By: Megan McGurk
Let me begin by saying that I adore Joseph L. Mankiewicz’s A Letter to Three Wives (1949), even more so than his follow up All About Eve (1950). He has a knack for shining a searchlight on the way tiny details infiltrate a woman’s life to the point of absurd distraction. Nuance and small shades of meaning gain momentous importance that require surgical-grade analysis. Everything means something more, a casual remark bears the hallmark of doom if not properly deciphered. Eve Harrington was an amateur next to Addie Ross’ game playing repertoire. Eve only wants a stage career; Addie wants every man in town at her feet. Addie, who sends the three wives a letter saying she ran off with one of their husbands, may stand as one of film’s most notorious frenemies, but the husbands in this picture represent some of the most vile men in cinema, so much so that every time I watch it, I hope each husband has hightailed it out of town with the man-eater and done the wives a solid. Three wives endure hearing their husbands united in unqualified praise of Addie Ross, how she’s always the ideal woman:
That’s Addie for you. Always the right thing at the right time.
What Addie has is taste.
Addie has class.
Like a queen oughta look.
Mankiewicz’s film asks us to consider several questions (other than who ran off with Addie), including: what should you do with rude dinner guests who stay too long, spoil the courses by moving the meal from the dining table to trays in the living room, trade conversation for their choice of radio programme for entertainment, and break your husband’s favourite record? Well, if you value the work they provide, you keep your mouth shut, let them have their way, while you maintain a grin-fecker amiable countenance. The hostess, Ann Sothern’s Rita, writes five scripts a week for the radio advertising executives coming to dinner. If we apply the screenwriting rule that one page fills one minute of screen time, she’s writing 150 pages a week if they’re 30 minute programmes, or 300 pages if they run to an hour. Girlfriend juggles a busy schedule, and on top of that she knows she must stay up after the dinner guests leave to make the revisions they demand.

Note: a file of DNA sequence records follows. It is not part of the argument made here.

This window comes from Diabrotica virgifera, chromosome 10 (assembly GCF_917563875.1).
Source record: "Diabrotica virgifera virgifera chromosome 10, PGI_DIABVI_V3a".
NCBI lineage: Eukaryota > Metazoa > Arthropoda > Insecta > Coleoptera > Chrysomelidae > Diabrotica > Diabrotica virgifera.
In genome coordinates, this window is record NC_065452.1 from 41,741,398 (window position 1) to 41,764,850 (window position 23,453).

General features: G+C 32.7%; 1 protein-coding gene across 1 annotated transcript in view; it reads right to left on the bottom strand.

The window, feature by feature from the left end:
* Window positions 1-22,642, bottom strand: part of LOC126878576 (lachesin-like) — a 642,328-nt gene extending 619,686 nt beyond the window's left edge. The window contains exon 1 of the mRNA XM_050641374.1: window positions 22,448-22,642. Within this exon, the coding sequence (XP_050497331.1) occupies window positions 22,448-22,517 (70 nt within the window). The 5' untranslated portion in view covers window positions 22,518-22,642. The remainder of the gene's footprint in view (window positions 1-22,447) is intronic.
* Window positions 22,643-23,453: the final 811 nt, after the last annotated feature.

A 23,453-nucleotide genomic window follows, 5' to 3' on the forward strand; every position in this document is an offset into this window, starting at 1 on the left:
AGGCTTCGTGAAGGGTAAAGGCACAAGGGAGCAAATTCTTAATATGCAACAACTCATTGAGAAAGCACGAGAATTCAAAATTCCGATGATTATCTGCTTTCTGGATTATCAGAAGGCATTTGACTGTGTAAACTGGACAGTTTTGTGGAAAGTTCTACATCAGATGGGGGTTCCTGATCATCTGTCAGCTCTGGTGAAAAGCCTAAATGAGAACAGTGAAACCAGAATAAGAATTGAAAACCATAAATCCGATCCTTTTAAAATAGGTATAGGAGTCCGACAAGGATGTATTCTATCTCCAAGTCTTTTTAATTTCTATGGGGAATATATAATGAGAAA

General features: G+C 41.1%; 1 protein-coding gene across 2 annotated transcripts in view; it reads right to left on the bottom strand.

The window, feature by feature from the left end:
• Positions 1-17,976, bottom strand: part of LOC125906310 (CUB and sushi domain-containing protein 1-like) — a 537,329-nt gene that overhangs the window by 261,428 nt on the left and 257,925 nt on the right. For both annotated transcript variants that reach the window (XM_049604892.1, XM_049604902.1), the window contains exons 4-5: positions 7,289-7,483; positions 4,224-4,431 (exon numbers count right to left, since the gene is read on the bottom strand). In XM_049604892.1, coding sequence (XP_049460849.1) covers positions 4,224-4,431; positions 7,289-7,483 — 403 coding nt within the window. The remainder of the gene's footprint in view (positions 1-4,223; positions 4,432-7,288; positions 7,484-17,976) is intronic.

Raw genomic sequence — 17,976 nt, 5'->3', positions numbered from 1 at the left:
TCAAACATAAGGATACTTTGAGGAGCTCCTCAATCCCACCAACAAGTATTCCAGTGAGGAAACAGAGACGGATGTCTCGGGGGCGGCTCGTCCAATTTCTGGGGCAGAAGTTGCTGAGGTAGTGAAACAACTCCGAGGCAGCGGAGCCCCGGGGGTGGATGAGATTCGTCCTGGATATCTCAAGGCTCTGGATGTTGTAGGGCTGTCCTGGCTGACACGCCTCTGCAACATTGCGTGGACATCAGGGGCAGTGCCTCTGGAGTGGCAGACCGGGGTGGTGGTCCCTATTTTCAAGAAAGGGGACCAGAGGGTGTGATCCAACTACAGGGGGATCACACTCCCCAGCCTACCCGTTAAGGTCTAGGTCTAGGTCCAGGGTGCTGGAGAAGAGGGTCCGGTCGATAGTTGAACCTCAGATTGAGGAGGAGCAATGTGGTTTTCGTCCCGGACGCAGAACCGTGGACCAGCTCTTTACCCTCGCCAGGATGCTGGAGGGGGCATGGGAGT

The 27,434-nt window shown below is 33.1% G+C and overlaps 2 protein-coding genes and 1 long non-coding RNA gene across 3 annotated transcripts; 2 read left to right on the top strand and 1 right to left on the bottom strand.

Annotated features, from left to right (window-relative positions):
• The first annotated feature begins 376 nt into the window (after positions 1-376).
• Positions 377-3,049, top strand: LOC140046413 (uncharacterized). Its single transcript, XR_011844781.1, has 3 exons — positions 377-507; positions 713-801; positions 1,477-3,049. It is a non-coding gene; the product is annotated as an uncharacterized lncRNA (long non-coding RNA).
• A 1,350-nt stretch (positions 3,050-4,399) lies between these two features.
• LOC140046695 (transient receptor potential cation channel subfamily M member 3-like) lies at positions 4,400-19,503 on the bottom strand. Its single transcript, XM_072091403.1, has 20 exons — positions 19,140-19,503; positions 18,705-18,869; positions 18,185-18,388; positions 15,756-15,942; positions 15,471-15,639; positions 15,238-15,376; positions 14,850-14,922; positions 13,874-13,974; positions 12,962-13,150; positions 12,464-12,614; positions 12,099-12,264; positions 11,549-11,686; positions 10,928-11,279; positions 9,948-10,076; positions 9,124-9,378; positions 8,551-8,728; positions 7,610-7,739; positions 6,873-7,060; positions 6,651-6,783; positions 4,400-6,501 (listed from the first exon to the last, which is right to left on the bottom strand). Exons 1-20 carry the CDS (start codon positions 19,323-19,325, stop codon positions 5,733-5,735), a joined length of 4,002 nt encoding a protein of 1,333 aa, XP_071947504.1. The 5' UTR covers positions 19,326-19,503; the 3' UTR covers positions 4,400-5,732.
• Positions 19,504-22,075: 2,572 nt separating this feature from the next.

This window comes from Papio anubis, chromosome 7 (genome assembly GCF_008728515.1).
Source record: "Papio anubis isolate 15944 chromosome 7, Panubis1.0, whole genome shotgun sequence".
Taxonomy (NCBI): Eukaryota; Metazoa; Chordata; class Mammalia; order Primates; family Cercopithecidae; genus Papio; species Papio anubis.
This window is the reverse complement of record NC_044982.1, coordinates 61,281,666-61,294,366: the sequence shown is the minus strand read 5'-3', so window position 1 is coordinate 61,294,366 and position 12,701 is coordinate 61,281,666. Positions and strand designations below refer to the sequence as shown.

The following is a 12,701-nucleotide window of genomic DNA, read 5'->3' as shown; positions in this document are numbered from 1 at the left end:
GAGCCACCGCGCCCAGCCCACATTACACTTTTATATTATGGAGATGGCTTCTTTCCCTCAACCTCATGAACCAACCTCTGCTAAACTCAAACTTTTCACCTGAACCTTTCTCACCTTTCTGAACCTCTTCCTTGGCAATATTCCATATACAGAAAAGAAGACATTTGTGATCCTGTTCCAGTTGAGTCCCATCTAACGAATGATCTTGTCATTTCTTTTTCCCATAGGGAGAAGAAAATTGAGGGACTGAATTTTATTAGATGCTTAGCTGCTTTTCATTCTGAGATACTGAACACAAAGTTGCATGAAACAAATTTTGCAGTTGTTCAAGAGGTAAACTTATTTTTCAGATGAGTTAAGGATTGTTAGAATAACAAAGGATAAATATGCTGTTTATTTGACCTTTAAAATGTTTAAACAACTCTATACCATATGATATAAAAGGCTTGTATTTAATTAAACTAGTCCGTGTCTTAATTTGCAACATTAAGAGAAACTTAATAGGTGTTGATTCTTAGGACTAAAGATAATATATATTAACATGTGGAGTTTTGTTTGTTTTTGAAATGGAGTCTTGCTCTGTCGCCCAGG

Among bad company, a wife depends on her husband to smooth things over, to help ease the strain of an evening. Unfortunately, Kirk Douglas, in the role of George, displays behaviour far worse than the dinner guests, Mrs and Mr Manleigh (played by Florence Bates and Hobart Cavanaugh). Rita supports the household with income from radio plays that her husband misses no opportunity to disparage. As the breadwinner, she absorbs withering comments about her creative efforts in an industry George likens to the decline of civilisation, a social problem on par with juvenile delinquency. Even though his wife pays the bills, George can’t be bothered to pick up scotch on the way home like Rita asked, because he thinks it’s too expensive. He debates the logic of filling candy dishes and cigarette boxes on the grounds of pretence, that the gesture supposes that they don’t eat or smoke when guests aren’t there, which makes absolutely no sense. Filling the dishes extends a touch of generosity, so guests have what they might need or want in abundance. More likely, George’s objection to Rita’s efforts to impress the Manleighs stems from a tiresome belief that women shouldn’t be ambitious about a career.